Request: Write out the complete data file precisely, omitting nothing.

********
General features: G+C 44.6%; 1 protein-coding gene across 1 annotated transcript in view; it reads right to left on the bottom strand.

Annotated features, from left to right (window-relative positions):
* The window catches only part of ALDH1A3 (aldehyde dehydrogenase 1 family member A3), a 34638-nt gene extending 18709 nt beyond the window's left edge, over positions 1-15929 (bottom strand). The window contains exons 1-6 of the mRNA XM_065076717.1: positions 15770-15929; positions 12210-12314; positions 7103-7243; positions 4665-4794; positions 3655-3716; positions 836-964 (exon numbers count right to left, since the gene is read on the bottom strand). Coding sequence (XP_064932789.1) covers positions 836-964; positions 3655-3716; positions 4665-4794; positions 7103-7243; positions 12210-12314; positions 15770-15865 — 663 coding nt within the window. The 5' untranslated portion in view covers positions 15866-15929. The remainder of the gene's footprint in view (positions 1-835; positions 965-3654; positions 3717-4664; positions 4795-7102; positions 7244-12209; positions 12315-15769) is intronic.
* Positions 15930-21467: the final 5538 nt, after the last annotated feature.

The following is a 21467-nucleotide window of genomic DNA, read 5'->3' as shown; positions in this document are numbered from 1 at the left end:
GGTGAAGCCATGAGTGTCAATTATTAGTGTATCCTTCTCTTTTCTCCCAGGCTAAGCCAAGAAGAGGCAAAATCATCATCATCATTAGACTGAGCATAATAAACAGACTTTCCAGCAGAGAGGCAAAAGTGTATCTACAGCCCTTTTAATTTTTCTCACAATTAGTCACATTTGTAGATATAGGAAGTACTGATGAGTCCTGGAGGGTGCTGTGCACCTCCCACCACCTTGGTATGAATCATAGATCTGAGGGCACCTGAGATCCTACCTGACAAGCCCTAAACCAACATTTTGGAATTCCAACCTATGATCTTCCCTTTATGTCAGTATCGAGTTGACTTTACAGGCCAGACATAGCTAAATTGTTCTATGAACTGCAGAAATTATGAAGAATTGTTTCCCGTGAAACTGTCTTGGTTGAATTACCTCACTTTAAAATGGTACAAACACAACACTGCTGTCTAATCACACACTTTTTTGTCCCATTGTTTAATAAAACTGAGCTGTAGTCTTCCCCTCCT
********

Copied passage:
General features: G+C 44.6%; 1 protein-coding gene across 1 annotated transcript in view; it reads right to left on the bottom strand.

Annotated features, from left to right (window-relative positions):
* The window catches only part of ALDH1A3 (aldehyde dehydrogenase 1 family member A3), a 34638-nt gene extending 18709 nt beyond the window's left edge, over positions 1-15929 (bottom strand). The window contains exons 1-6 of the mRNA XM_065076717.1: positions 15770-15929; positions 12210-12314; positions 7103-7243; positions 4665-4794; positions 3655-3716; positions 836-964 (exon numbers count right to left, since the gene is read on the bottom strand). Coding sequence (XP_064932789.1) covers positions 836-964; positions 3655-3716; positions 4665-4794; positions 7103-7243; positions 12210-12314; positions 15770-15865 — 663 coding nt within the window. The 5' untranslated portion in view covers positions 15866-15929. The remainder of the gene's footprint in view (positions 1-835; positions 965-3654; positions 3717-4664; positions 4795-7102; positions 7244-12209; positions 12315-15769) is intronic.
* Positions 15930-21467: the final 5538 nt, after the last annotated feature.

The following is a 21467-nucleotide window of genomic DNA, read 5'->3' as shown; positions in this document are numbered from 1 at the left end:
GGTGAAGCCATGAGTGTCAATTATTAGTGTATCCTTCTCTTTTCTCCCAGGCTAAGCCAAGAAGAGGCAAAATCATCATCATCATTAGACTGAGCATAATAAACAGACTTTCCAGCAGAGAGGCAAAAGTGTATCTACAGCCCTTTTAATTTTTCTCACAATTAGTCACATTTGTAGATATAGGAAGTACTGATGAGTCCTGGAGGGTGCTGTGCACCTCCCACCACCTTGGTATGAATCATAGATCTGAGGGCACCTGAGATCCTACCTGACAAGCCCTAAACCAACATTTTGGAATTCCAACCTATGATCTTCCCTTTATGTCAGTATCGAGTTGACTTTACAGGCCAGACATAGCTAAATTGTTCTATGAACTGCAGAAATTATGAAGAATTGTTTCCCGTGAAACTGTCTTGGTTGAATTACCTCACTTTAAAATGGTACAAACACAACACTGCTGTCTAATCACACACTTTTTTGTCCCATTGTTTAATAAAACTGAGCTGTAGTCTTCCCCTCCT